Jason Ryle

Board Member

Jason Ryle is an independent producer, curator, story editor, and arts consultant based in Toronto. Through his mother, he is Anishinaabe and a member of Lake St. Martin First Nation (Manitoba). From July 2010 to June 2020, Jason was the Executive Director of imagineNATIVE, an Indigenous-run organisation mandated to support Indigenous filmmakers and media artists. In this capacity, Jason oversaw all operational and artistic activities of the annual imagineNATIVE Film + Media Arts Festival, the world’s largest showcase of Indigenous screen content. He also oversaw the organisation’s year-round initiatives, international partnerships, and special projects, including On-Screen Protocols & Pathways, an influential framework for film and television production, and the 360 VR series 2167. Under his leadership, imagineNATIVE became the global hub for Indigenous film and an integral part of the Canadian industry.

Since his departure from imagineNATIVE, Jason has focussed on building his practise as a screen-content producer. He is currently in post-production on the third season of APTN’s AMPLIFY and his first two feature films as a producer (SINGING BACK THE BUFFALO directed by Tasha Hubbard and ENDLESS COOKIE directed by Seth Scriver) will be released in 2024. In March 2022, Jason joined the Toronto International Film Festival – TIFF as International Programmer, Indigenous Cinema with a focus on non-Canadian Indigenous-made features.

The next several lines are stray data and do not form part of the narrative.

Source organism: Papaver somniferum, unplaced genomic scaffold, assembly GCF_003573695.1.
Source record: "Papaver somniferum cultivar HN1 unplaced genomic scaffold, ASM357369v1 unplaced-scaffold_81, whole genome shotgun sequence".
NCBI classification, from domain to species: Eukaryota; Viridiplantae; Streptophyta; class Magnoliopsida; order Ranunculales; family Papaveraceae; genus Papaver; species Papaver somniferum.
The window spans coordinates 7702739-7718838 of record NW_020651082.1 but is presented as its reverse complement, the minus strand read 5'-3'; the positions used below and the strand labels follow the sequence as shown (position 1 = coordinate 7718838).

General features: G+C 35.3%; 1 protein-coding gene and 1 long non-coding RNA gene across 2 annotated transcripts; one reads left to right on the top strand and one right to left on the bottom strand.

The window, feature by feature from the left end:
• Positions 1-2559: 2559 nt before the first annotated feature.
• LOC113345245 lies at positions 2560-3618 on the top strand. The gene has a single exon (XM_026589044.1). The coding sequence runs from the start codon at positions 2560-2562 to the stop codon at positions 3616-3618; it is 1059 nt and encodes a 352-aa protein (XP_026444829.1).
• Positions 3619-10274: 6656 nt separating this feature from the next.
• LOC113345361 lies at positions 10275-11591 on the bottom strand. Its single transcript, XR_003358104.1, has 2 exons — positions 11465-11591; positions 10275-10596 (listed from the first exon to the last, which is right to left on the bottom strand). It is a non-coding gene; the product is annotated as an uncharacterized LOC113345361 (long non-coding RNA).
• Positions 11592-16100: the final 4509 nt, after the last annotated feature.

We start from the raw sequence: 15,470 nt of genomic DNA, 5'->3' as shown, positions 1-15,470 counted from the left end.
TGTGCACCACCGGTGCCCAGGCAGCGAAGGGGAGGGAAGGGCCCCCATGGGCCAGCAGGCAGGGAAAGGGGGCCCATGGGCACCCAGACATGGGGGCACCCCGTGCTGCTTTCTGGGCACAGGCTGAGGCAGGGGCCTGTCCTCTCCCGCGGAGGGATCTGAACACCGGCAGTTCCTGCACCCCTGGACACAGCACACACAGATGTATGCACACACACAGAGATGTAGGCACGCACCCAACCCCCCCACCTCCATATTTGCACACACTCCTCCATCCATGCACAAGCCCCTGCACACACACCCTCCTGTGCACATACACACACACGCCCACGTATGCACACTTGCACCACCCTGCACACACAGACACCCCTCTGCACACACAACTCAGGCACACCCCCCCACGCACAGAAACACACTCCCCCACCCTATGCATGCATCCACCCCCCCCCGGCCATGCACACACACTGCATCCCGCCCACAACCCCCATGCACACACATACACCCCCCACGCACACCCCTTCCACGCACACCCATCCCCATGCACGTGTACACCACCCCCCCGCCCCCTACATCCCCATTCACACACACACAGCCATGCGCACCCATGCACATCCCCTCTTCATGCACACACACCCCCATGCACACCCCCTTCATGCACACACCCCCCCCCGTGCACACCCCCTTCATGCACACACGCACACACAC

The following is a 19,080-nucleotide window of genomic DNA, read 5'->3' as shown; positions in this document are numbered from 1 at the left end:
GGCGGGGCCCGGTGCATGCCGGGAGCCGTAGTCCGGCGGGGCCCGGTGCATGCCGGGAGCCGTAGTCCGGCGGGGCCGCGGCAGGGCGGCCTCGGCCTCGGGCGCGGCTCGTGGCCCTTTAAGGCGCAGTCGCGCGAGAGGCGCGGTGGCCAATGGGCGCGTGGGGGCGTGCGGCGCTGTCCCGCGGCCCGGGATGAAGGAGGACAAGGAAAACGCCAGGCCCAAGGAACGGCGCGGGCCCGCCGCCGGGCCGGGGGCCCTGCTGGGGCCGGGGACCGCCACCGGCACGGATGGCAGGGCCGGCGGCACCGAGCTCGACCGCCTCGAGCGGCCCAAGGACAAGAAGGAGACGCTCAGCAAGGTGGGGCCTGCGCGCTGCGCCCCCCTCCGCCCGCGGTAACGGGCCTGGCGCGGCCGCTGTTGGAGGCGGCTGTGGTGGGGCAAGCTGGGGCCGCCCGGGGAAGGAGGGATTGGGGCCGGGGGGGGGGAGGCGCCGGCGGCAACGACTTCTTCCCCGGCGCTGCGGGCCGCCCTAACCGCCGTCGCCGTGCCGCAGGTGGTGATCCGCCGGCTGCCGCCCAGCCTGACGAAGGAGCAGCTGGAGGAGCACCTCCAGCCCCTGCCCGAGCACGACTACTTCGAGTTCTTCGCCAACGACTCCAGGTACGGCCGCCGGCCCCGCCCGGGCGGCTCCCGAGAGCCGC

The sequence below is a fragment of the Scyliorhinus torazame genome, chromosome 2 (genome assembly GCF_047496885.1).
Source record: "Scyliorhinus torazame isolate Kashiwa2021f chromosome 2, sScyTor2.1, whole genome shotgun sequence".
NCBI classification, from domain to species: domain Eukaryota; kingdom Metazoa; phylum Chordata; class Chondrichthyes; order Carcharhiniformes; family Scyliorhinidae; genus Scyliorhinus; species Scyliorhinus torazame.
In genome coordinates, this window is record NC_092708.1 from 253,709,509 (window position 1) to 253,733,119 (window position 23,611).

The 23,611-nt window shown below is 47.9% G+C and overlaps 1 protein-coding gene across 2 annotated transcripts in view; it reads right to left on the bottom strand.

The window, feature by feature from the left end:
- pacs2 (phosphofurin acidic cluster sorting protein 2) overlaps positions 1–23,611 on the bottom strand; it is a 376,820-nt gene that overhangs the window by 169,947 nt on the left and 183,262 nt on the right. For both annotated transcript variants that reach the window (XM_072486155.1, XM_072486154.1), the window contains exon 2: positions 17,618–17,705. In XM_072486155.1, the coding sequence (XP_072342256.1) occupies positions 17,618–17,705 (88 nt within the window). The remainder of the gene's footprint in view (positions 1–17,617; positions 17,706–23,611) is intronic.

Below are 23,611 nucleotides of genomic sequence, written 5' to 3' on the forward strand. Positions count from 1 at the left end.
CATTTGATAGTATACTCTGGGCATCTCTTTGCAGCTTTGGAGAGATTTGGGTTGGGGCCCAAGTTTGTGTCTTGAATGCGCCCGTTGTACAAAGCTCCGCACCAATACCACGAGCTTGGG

From 2006 until its closure in 2021, Jason was a script reader for the Harold Greenberg Fund (which provided financial support to Canadian narrative screenwriters), which encompassed story development and market assessment. He has long volunteered on various boards of directors (including as former President of the Toronto Arts Council), and is the current Chair of Indigenous Fashion Arts, and a director for The Shine Network Institute and REEL CANADA.

Beginning in 2013 until 2020, Jason was an Advisor for Indigenous films at the Berlinale. He also oversaw the Indigenous Cinema stand at the European Film Market from 2015-2020, which promoted features and shorts made by Indigenous filmmakers to international sales agents, distributors, and festivals.

In February 2021, Jason received the Clyde Gilmour Award from the Toronto Film Critics Association. The award is bestowed to Canadians whose work has in some way enriched the understanding and appreciation of film in their native country.